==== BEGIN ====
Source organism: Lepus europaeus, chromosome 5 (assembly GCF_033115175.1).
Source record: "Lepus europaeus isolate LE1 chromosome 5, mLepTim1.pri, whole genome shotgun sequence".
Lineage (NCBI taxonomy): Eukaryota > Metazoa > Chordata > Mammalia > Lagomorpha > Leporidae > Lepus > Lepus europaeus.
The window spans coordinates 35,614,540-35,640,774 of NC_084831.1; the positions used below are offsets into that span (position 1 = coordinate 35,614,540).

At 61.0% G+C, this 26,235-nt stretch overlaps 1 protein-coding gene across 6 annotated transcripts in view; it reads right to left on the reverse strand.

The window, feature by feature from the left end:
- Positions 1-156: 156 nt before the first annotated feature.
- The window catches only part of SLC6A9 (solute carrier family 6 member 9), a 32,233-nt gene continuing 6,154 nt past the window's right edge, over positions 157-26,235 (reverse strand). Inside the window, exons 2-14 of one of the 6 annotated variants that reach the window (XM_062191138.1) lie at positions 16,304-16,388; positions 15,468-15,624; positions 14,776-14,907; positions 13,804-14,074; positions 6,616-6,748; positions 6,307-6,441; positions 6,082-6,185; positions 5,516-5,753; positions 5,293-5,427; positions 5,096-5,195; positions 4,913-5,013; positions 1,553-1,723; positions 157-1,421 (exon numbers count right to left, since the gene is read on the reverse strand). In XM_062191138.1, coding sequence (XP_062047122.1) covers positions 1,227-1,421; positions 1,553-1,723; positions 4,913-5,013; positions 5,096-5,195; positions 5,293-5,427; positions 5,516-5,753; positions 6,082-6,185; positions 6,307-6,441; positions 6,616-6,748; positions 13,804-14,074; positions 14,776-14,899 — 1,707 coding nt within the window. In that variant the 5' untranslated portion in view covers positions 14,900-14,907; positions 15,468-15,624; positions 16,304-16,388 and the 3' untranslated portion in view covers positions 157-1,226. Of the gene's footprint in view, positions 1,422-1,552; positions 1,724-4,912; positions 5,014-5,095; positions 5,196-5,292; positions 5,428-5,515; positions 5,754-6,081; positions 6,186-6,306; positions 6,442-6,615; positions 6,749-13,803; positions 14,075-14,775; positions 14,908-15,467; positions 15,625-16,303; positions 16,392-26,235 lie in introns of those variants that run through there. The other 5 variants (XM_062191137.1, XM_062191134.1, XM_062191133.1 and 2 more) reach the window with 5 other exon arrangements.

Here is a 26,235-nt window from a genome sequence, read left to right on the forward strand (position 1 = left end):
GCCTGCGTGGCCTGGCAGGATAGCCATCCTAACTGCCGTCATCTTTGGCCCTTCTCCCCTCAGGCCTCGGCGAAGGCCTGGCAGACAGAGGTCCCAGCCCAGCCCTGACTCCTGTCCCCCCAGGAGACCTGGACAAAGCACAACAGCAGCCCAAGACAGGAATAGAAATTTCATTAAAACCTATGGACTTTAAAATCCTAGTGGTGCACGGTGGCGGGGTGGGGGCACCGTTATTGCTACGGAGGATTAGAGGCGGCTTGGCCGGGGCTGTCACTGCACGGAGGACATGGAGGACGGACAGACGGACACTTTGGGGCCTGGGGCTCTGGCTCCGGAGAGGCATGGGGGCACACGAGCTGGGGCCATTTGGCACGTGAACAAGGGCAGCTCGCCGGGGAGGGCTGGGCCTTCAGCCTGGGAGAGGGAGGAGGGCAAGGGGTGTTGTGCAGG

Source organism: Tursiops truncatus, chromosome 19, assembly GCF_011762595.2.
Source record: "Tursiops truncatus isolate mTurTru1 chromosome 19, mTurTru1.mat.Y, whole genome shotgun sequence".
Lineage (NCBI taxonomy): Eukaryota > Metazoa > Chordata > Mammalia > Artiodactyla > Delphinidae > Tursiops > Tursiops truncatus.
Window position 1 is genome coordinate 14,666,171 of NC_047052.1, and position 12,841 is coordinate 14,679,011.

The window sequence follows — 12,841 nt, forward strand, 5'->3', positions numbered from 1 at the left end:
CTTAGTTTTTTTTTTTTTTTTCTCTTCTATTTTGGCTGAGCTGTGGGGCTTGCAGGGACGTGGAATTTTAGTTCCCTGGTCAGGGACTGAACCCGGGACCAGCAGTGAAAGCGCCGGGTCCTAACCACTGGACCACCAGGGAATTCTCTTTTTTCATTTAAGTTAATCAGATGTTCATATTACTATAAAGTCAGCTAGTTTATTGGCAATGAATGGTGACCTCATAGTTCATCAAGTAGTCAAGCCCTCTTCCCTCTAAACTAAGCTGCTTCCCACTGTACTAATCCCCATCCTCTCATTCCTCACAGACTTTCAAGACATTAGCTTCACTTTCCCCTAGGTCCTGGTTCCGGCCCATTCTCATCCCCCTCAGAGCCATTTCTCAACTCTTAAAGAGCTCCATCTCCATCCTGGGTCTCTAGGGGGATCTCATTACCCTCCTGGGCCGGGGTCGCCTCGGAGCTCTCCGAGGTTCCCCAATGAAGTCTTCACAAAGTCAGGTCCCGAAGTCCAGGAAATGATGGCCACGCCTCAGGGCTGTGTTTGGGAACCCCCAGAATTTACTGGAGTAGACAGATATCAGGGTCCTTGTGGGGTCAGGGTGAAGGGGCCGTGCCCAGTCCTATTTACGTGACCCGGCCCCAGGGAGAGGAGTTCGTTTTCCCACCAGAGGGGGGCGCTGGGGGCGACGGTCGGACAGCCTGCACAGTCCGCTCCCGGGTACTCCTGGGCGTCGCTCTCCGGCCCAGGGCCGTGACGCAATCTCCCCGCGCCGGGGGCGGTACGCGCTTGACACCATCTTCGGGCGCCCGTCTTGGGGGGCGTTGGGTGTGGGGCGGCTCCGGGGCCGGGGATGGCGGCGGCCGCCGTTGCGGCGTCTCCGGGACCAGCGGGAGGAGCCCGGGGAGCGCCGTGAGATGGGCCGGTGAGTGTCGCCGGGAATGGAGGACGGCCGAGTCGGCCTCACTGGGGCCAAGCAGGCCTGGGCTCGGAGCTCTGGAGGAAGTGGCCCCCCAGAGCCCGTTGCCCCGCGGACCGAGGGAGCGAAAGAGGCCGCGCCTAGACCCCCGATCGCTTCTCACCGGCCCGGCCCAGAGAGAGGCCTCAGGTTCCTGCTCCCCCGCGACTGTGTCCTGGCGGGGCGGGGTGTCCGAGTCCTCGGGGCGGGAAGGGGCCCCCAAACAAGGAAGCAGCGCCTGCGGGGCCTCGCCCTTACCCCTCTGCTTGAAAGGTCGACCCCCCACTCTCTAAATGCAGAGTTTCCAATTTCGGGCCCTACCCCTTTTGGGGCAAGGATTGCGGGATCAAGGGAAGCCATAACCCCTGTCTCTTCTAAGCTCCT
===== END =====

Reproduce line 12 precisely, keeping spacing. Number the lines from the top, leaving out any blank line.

Source record: "Tursiops truncatus isolate mTurTru1 chromosome 19, mTurTru1.mat.Y, whole genome shotgun sequence".